Twitter Tumblr FlickrFacebookContact me
This Month Previous Articles Author Title Source Age Genre Series Format Inclusivity LGBTA Portfolio

Recent posts

Month in review

Reviews
Alfred Hitchcock and the Making of Psycho by Stephen Rebello
And a Bottle of Rum by Wayne Curtis
Anne of Green Gables by LM Montgomery
Big Red Lollipop by Rukhsana Khan
Calvin Coconut: Trouble Magnet by Graham Salisbury
A Change in Altitude by Anita Shreve
City of Spies by Susan Kim & Laurence Klavan
Compost Stew by Mary McKenna Siddals
The Daddy Book by Todd Parr
The End of the Alphabet by CS Richardson
Filipinos in Alaska by Thelma Buchholdt
Fullmetal Alchemist 05 by Hiromu Arakawa
Grave Sight by Charlaine Harris
Junonia by Kevin Henkes
Knuffle Bunny Free by Mo Willems
Labyrinth by Kate Mosse
The Lake by Banana Yoshimoto
Looking Like Me by Walter Dean Myers
My Dog Toby by Andrea Zimmerman and David Clemesha
Olivia Goes to Venice by Ian Falconer
Once Wicked, Always Dead by T. Marie Benchley
Our Lady of Immaculate Deception by Nancy Martin
The Sevenfold Spell by Tia Nevitt
Something to Do by David Lucas
Stella, Princess of the Sky by Marie-Louise Gay
The Tale of the Namelss Chameleon by Brenda Carre
A Toast to Tomorrow by Manning Coles
Tuey's Course by James Ross
Tyranny by Lesley Fairfield
Vampire Theory by Lily Caracci
Waiting for Wings by Lois Ehlert

Previous month

Rating System

5 stars: Completely enjoyable or compelling
4 stars: Good but flawed
3 stars: Average
2 stars: OK
1 star: Did not finish

Reading Challenges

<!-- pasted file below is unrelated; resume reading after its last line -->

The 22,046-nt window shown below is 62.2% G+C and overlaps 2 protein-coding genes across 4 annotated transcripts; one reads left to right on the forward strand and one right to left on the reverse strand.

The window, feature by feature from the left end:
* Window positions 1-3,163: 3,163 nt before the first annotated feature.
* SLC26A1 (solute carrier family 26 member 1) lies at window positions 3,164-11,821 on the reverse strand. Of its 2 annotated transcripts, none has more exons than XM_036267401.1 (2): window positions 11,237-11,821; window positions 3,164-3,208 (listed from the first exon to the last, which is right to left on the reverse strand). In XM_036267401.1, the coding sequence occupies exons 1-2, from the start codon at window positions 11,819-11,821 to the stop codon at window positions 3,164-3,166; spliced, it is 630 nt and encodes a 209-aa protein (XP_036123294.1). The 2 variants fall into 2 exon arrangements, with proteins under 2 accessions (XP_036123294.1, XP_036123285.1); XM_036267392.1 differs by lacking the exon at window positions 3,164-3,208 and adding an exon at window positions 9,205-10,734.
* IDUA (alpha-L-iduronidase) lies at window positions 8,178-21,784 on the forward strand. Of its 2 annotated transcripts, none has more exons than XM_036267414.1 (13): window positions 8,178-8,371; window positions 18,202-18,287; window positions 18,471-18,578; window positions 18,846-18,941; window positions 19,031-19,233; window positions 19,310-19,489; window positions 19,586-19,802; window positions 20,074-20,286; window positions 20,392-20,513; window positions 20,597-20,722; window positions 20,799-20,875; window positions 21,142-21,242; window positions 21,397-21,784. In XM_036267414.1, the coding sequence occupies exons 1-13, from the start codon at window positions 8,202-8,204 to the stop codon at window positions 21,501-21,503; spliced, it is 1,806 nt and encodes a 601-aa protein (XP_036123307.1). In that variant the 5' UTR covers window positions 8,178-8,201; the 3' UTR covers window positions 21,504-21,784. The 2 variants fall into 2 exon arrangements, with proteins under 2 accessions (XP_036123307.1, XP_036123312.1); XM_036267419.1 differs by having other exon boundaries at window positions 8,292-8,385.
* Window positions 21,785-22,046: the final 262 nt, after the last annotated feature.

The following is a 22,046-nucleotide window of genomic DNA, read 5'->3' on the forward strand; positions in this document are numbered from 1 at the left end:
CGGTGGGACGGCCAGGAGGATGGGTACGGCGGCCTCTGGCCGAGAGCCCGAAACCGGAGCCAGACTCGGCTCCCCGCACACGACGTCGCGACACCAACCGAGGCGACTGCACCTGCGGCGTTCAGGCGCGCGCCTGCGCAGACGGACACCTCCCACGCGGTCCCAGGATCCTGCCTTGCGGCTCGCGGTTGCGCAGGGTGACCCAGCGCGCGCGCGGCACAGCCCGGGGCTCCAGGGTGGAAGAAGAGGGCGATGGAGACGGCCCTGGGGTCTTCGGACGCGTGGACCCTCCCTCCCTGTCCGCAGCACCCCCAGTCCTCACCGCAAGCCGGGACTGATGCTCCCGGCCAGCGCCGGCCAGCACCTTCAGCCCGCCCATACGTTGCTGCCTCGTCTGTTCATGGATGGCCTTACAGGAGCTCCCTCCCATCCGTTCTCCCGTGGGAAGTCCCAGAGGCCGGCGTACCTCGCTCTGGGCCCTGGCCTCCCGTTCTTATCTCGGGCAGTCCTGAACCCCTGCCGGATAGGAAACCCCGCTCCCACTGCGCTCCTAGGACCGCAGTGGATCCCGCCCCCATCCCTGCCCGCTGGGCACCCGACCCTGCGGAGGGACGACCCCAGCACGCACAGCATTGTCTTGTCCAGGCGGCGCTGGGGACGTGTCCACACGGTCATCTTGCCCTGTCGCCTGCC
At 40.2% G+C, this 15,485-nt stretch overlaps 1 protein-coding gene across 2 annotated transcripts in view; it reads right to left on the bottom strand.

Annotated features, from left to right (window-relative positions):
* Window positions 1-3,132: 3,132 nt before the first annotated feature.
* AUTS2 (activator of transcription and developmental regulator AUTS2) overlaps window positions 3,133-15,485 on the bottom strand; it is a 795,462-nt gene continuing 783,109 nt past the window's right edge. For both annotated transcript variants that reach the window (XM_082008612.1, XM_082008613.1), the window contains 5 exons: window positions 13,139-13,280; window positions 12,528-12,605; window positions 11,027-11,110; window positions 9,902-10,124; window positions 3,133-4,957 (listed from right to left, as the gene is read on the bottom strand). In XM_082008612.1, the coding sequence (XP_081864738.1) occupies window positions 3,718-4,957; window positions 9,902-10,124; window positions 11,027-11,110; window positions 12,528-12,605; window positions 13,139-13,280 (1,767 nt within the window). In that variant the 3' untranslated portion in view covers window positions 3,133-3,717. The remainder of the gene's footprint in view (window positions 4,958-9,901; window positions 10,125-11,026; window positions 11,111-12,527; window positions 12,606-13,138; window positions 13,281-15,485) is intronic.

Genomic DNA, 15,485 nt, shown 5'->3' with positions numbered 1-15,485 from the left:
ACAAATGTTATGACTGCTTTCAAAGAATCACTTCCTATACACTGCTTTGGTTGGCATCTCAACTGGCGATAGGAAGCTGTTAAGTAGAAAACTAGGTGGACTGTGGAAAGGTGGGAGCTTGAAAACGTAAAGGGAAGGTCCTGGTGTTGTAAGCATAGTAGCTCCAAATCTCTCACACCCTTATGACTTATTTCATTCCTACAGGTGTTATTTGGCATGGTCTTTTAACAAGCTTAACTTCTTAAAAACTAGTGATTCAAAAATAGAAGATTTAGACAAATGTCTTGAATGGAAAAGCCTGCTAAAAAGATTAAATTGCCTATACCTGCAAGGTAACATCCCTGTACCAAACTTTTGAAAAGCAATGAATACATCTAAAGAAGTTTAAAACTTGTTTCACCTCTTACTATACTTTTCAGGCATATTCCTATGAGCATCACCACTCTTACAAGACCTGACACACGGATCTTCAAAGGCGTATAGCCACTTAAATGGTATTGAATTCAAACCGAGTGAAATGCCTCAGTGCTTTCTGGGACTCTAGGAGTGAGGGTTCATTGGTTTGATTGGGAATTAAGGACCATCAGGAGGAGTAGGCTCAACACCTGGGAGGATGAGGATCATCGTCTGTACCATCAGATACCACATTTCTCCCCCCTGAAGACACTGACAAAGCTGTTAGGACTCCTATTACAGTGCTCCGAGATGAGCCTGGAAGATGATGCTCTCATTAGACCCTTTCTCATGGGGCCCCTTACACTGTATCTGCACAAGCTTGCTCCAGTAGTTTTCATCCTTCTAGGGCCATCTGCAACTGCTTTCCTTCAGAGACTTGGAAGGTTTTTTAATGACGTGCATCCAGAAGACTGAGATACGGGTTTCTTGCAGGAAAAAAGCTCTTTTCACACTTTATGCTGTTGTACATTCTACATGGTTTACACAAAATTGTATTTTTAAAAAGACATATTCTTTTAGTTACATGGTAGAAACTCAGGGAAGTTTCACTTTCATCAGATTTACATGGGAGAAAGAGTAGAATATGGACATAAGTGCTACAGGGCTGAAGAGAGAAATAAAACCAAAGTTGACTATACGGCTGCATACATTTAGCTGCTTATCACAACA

My Kind of Mystery Reading Challenge 2017 February - January 2017-8



Comments for Waiting for Wings

Waiting for Wings: 07/15/11

 cover art (Link goes to Powells)Lois Ehlert's best books specialize on some aspect of nature. Waiting for Wings is no exception. This book teaches about the life cycle of the butterfly.

As with Eating the Alphabet and Planting a Rainbow, Waiting for Wings shows a variety of flowers and the species that like them.

At the back of the book Ehlert provides a chart of the different flowers with their names and the different species of butterflies in all their forms. It's a great introduction to the most common types of butterflies and a good way to get children thinking about the similarities and differences of various species.

Four stars.

Other posts and reviews:

| | |

Comments (2)

Permalink


Name:
Email (won't be posted):
Blog URL:
Comment:


Comment #1: Saturday, July, 16, 2011 at 17:55:58

Gamila

I just read this one too! I really liked the charts in the back. The art work is so bright and beautiful.



Comment #2: Monday, July 18, 2011 at 22:30:15

Pussreboots

The charts are lovely. We liked them too. And the artwork.